Kovash and Le Blanc square off in West Linn race for mayor

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Why should I care: The infrastructure of West Linn is in need of repair. Nearly 50 percent of our roads are rated as fair, while 30 percent are rated as very poor. Our water system is aging and needs repairs as well. The water struggle with Tigard and Lake Oswego ended Thursday night, as the West Linn Voting Commission denied Lake Oswego’s application. The candidates are prepared for the election after campaigning for months.

The race for mayor is between incumbent John Kovash, and Ron Le Blanc. Kovash has been mayor for two and a half years after former mayor Patti Galle resigned.

John Kovash served in the U.S. Army for 25 years, earning the rank of Colonel and managed an insurance company’s investment portfolio of $300,000,000 for 20 years. Kovash served on the West Linn Planning Commision for six years, including three as chairman, and also has served on City Council, including time as Council President. Kovash was appointed mayor in a unanimous vote from City Council when the position became available.

“I entered into a relatively chaotic situation, which isn’t usually pleasant, but I feel I helped provide a way to go from dysfunction to a very well functioning city, and a strong City Council,” Kovash said. “Our principle goal for next year is to pass a bond measure to fix our aging water infrastructure.”

“I enjoy enabling other people to accomplish things. If the utility advisory board can get the bond measure passed to fix our water system, that would be a wonderful thing that they could do for the city, and to help them do that as mayor is the greatest thing I could do,” Kovash said.

During his time as mayor, Kovash feels he has helped to make the city run on a more business-like basis.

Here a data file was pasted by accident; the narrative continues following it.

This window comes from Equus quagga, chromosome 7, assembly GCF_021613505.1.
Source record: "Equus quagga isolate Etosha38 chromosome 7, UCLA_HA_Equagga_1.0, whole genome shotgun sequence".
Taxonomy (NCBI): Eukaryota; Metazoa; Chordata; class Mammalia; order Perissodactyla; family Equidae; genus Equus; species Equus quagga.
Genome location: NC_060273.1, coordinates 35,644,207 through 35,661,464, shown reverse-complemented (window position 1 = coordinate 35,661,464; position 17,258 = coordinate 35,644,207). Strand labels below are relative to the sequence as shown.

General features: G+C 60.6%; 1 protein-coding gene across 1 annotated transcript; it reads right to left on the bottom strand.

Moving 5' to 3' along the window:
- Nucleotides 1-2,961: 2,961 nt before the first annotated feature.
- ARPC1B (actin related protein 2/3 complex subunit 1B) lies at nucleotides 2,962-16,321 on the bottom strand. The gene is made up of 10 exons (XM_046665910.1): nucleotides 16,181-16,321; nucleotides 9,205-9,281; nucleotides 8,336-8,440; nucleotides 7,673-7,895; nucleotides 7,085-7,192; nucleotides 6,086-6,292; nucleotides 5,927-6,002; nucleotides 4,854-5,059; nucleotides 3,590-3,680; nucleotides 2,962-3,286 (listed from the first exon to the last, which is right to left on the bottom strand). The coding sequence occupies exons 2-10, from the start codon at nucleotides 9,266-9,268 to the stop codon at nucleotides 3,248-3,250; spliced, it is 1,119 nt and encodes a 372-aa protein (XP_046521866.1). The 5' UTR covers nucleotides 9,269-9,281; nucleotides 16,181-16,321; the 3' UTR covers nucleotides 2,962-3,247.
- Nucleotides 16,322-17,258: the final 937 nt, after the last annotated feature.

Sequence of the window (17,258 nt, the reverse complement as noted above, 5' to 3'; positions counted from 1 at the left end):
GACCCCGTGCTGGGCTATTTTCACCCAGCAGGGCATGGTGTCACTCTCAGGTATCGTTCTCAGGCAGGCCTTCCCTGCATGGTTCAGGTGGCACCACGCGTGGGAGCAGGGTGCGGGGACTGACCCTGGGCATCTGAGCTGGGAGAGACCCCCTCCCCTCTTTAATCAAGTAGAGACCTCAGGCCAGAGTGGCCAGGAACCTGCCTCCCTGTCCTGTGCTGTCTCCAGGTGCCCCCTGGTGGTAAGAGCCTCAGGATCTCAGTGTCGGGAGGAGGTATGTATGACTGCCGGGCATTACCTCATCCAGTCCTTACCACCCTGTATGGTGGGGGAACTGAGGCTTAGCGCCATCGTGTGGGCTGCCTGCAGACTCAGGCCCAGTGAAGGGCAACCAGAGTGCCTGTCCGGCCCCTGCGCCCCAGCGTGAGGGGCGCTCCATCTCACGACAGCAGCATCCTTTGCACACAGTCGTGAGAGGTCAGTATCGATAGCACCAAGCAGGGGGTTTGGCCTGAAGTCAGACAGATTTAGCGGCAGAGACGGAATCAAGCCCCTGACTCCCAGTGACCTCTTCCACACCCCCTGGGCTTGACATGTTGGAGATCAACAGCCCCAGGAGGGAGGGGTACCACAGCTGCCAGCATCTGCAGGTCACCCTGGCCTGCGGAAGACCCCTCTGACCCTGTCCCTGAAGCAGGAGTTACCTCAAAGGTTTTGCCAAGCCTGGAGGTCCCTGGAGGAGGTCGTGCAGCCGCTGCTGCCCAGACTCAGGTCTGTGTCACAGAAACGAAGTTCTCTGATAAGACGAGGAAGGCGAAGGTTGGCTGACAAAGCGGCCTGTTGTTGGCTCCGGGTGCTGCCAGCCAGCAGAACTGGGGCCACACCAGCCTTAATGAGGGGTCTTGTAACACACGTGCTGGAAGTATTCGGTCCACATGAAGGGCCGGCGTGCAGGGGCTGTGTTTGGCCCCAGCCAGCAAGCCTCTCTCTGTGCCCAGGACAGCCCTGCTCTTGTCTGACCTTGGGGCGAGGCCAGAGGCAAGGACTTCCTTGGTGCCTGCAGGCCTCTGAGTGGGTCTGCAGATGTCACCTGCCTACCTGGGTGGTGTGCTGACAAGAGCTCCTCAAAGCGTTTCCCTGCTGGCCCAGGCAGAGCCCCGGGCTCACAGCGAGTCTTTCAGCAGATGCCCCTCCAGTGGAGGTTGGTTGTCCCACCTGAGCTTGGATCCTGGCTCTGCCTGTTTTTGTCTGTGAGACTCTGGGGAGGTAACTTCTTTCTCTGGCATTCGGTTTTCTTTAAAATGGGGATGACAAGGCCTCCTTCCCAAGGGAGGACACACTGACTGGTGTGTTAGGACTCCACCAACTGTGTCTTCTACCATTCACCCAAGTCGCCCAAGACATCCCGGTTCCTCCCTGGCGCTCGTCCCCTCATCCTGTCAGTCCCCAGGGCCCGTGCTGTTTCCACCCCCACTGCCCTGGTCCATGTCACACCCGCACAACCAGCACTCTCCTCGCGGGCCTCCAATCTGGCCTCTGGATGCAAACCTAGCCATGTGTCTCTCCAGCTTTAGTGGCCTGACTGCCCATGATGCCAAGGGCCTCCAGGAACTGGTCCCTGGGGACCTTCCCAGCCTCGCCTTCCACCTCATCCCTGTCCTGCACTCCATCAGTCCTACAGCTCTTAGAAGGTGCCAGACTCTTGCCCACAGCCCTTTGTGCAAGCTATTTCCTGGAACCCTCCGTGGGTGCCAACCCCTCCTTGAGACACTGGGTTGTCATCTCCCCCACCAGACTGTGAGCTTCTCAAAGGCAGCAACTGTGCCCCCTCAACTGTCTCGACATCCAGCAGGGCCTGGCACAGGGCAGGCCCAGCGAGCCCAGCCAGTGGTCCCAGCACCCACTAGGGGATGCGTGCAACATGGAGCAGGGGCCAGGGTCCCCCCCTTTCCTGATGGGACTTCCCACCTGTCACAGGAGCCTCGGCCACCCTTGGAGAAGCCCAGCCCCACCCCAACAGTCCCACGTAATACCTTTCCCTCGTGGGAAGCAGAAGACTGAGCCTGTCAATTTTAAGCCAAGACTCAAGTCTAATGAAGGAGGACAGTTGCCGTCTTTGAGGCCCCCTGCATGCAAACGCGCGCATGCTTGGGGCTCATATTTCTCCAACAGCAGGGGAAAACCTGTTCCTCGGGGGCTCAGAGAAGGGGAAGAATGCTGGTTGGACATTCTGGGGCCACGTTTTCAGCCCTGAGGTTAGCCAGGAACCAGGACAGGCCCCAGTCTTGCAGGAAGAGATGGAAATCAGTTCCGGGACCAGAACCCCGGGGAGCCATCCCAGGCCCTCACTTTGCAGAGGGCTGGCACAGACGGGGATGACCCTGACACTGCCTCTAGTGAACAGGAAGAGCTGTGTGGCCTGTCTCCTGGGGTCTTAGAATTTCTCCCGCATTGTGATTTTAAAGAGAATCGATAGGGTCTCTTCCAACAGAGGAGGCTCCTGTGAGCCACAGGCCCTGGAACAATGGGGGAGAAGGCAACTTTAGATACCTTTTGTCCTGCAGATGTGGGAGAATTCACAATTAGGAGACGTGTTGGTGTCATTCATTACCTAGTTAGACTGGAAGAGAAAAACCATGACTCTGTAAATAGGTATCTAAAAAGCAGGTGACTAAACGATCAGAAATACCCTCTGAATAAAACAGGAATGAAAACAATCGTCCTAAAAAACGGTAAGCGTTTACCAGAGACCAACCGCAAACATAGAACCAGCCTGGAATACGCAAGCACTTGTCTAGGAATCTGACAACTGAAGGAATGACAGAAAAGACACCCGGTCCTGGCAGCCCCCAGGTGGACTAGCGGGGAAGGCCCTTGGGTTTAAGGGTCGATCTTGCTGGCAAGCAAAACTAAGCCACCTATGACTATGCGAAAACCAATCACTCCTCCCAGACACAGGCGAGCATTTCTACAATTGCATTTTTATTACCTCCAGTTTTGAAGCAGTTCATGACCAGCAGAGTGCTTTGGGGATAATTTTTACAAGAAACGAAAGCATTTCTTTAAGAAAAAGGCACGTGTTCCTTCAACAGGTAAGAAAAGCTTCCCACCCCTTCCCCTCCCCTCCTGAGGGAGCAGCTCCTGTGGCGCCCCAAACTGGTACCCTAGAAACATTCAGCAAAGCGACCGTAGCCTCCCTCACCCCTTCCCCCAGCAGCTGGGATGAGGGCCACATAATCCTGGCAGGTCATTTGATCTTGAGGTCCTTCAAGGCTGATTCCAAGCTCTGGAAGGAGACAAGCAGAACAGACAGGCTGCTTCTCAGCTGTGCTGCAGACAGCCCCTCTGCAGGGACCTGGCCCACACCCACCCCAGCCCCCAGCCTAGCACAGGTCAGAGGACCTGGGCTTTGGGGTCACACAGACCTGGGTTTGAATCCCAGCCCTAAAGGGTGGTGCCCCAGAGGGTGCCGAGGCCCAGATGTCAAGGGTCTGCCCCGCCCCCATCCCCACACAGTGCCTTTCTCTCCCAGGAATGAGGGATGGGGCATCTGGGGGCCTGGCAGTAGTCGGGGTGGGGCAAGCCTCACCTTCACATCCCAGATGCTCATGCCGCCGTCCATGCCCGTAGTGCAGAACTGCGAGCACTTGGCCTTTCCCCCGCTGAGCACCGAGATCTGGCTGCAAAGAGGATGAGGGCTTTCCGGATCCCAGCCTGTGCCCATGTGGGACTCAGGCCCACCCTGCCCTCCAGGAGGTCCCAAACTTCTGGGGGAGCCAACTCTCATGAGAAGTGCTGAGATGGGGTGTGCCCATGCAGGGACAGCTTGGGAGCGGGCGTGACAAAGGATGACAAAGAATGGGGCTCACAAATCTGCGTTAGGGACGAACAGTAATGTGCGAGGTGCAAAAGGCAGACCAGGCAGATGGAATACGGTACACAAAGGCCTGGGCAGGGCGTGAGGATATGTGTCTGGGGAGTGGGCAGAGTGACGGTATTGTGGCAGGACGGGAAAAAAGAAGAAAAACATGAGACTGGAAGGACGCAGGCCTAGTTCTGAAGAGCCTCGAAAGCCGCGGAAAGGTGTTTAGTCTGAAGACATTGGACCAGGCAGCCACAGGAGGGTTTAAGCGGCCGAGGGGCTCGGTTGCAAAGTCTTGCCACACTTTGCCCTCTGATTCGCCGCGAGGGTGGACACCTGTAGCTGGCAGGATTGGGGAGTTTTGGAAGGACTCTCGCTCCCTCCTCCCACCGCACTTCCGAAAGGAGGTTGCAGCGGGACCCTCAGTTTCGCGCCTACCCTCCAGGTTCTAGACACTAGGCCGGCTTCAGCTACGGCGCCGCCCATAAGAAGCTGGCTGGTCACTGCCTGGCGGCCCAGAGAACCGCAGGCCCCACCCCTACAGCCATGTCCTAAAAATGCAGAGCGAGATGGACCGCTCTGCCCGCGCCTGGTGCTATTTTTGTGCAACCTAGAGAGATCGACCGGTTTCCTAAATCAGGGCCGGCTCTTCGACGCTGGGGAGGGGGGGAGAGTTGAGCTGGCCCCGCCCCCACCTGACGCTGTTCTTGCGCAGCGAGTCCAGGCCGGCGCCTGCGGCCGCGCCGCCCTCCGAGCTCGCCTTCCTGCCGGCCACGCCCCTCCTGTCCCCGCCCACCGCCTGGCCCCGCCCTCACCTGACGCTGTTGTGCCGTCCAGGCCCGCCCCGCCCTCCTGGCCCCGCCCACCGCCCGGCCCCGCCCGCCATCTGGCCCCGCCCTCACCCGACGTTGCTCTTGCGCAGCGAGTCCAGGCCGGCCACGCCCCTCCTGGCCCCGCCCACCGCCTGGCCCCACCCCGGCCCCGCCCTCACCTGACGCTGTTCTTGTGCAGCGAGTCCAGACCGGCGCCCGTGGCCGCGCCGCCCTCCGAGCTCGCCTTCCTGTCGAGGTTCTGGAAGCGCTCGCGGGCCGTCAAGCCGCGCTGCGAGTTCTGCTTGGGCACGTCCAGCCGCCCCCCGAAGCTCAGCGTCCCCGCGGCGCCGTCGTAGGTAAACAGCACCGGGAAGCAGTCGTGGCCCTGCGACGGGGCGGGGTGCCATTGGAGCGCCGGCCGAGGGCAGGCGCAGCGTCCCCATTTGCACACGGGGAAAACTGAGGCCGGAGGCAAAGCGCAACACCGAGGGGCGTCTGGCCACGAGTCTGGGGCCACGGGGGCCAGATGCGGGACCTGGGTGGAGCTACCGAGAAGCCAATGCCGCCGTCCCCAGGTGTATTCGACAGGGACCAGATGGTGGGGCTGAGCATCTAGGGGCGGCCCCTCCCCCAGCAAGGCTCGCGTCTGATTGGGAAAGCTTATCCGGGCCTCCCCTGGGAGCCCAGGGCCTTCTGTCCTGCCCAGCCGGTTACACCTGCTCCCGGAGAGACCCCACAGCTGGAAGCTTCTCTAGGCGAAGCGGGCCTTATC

Kovash opened a leadership academy for people who are interested in government.

“The leadership academy is designed to give interested citizens an introduction into how government works,” Kovash said.

Challenging Kovash is Ron Le Blanc, who served as a former deputy sheriff in California for 22 years. He is the owner of Le Blanc Photography, has been the director of the West Linn Arts Festival organization, and has served on the West Linn Chamber of Commerce.

Le Blanc originally intended to run for city council, but a group of citizens met with him and convinced him to run for mayor instead. Le Blanc started running for City Council because he feels trust has been lost and he wants to fix that.

“My number one priority is to re-establish trust, because if you don’t have trust, you are not going to be able to handle the big things,” Le Blanc said.

As a part of his campaign, Le Blanc and his wife knocked on over 3000 doors in an attempt to listen to the people and find what it is they want accomplished. Le Blanc also wants more transparency in the government, and to provide the public with details of city issues, whether it is “good, bad, or ugly.”

“We have all of these artificial lines we have drawn within the city, and we need to blur those lines and become more of a community again,” Le Blanc said.

Running as the incumbent is much easier than running as the challenger, but Le Blanc feels he has discovered another part of himself while campaigning, and has enjoyed meeting so many people in West Linn.

“I’ve got the uphill battle, but I’ve enjoyed that, and have had fun with this campaign,” Le Blanc said. While the campaign winds down, Le Blanc looks forward to no longer knocking on doors every morning, but rather finding a way to help the community work more effectively together.

“Service and faith is my life, and it has been for the past 58 years.” Le Blanc feels raising his daughters to be helpful people is his greatest accomplishment because they have followed in his footsteps.

The deadline for voting is Nov. 8. Ballots can be dropped off at the West Linn Library until the deadline, or at West Linn City Hall 24/7.